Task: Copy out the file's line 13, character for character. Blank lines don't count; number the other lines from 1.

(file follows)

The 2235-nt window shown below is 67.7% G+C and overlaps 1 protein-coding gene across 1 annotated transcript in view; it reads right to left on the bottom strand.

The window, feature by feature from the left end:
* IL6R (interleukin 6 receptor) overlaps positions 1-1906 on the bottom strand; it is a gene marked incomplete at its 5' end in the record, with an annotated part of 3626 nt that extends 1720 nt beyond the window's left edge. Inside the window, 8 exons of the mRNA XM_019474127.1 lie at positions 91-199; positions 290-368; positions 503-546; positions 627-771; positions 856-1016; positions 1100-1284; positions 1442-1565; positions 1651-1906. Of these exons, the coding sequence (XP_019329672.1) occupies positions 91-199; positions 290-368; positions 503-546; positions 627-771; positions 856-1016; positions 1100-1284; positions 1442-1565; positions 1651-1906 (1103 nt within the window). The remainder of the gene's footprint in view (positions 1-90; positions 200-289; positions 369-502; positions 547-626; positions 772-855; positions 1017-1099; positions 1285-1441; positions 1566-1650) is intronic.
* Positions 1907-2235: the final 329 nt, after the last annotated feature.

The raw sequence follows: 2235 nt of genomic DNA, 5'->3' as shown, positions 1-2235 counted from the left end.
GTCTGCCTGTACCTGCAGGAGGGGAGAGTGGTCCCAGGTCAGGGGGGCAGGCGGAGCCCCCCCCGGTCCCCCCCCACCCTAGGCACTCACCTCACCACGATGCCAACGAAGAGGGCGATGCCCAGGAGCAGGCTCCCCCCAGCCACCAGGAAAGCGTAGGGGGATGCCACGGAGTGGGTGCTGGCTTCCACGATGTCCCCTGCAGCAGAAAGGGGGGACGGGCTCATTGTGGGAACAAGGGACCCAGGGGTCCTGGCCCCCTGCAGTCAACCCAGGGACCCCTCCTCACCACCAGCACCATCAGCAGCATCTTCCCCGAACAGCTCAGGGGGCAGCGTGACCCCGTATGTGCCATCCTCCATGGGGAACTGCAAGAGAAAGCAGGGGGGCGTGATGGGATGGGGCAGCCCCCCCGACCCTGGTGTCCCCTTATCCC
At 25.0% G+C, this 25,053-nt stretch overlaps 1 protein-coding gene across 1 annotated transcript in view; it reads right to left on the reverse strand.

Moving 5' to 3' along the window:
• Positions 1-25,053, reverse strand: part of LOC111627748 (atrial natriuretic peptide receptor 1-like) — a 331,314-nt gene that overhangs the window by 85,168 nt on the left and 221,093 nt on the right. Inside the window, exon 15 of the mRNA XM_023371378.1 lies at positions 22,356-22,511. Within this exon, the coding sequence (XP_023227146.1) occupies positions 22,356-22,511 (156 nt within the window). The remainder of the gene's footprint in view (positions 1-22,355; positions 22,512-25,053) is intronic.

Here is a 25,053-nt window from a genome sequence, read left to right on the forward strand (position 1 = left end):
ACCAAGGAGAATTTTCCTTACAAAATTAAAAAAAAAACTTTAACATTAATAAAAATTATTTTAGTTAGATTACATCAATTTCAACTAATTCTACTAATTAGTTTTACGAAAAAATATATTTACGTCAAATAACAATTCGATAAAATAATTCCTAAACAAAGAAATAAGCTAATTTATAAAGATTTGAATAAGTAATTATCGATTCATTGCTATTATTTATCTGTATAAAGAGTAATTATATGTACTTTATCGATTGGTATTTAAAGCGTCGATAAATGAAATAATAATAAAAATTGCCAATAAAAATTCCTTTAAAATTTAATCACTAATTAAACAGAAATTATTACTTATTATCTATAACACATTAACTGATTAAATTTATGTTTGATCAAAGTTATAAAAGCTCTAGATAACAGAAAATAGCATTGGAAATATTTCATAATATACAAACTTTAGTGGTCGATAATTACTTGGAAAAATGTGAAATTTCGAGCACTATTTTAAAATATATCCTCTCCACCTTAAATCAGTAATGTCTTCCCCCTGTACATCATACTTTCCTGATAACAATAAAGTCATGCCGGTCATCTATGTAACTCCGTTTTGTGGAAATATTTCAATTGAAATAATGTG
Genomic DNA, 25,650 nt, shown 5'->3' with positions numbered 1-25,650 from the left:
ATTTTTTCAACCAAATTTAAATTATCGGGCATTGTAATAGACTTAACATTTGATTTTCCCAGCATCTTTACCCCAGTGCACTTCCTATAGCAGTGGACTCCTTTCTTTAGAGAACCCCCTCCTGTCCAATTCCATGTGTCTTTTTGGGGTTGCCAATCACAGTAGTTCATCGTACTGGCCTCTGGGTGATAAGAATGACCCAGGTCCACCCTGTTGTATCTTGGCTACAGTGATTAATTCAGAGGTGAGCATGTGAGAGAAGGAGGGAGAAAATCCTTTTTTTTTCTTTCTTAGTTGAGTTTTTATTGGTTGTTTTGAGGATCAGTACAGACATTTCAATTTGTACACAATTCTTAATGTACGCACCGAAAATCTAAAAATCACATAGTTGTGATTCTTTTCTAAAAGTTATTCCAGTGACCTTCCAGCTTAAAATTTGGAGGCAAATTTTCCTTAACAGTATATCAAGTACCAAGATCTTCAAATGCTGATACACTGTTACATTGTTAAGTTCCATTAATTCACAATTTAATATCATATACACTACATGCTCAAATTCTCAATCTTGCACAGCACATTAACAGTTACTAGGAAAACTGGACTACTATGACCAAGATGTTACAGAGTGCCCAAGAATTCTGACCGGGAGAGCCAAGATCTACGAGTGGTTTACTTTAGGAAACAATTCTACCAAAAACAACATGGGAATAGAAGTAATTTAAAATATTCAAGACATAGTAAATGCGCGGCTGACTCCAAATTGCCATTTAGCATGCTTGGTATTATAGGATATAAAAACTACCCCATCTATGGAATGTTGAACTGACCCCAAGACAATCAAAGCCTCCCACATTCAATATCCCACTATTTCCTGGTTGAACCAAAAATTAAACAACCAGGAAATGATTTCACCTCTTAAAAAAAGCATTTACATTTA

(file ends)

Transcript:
ATTTTTTCAACCAAATTTAAATTATCGGGCATTGTAATAGACTTAACATTTGATTTTCCCAGCATCTTTACCCCAGTGCACTTCCTATAGCAGTGGACTCCTTTCTTTAGAGAACCCCCTCCTGTCCAATTCCATGTGTCTTTTTGGGGTTGCCAATCACAGTAGTTCATCGTACTGGCCTCTGGGTGATAAGAATGACCCAGGTCCACCCTGTTGTATCTTGGCTACAGTGATTAATTCAGAGGTGAGCATGTGAGAGAAGGAGGGAGAAAATCCTTTTTTTTTCTTTCTTAGTTGAGTTTTTATTGGTTGTTTTGAGGATCAGTACAGACATTTCAATTTGTACACAATTCTTAATGTACGCACCGAAAATCTAAAAATCACATAGTTGTGATTCTTTTCTAAAAGTTATTCCAGTGACCTTCCAGCTTAAAATTTGGAGGCAAATTTTCCTTAACAGTATATCAAGTACCAAGATCTTCAAATGCTGATACACTGTTACATTGTTAAGTTCCATTAATTCACAATTTAATATCATATACACTACATGCTCAAATTCTCAATCTTGCACAGCACATTAACAGTTACTAGGAAAACTGGACTACTATGACCAAGATGTTACAGAGTGCCCAAGAATTCTGACCGGGAGAGCCAAGATCTACGAGTGGTTTACTTTAGGAAACAATTCTACCAAAAACAACATGGGAATAGAAGTAATTTAAAATATTCAAGACATAGTAAATGCGCGGCTGACTCCAAATTGCCATTTAGCATGCTTGGTATTATAGGATATAAAAACTACCCCATCTATGGAATGTTGAACTGACCCCAAGACAATCAAAGCCTCCCACATTCAATATCCCACTATTTCCTGGTTGAACCAAAAATTAAACAACCAGGAAATGATTTCACCTCTTAAAAAAAGCATTTACATTTA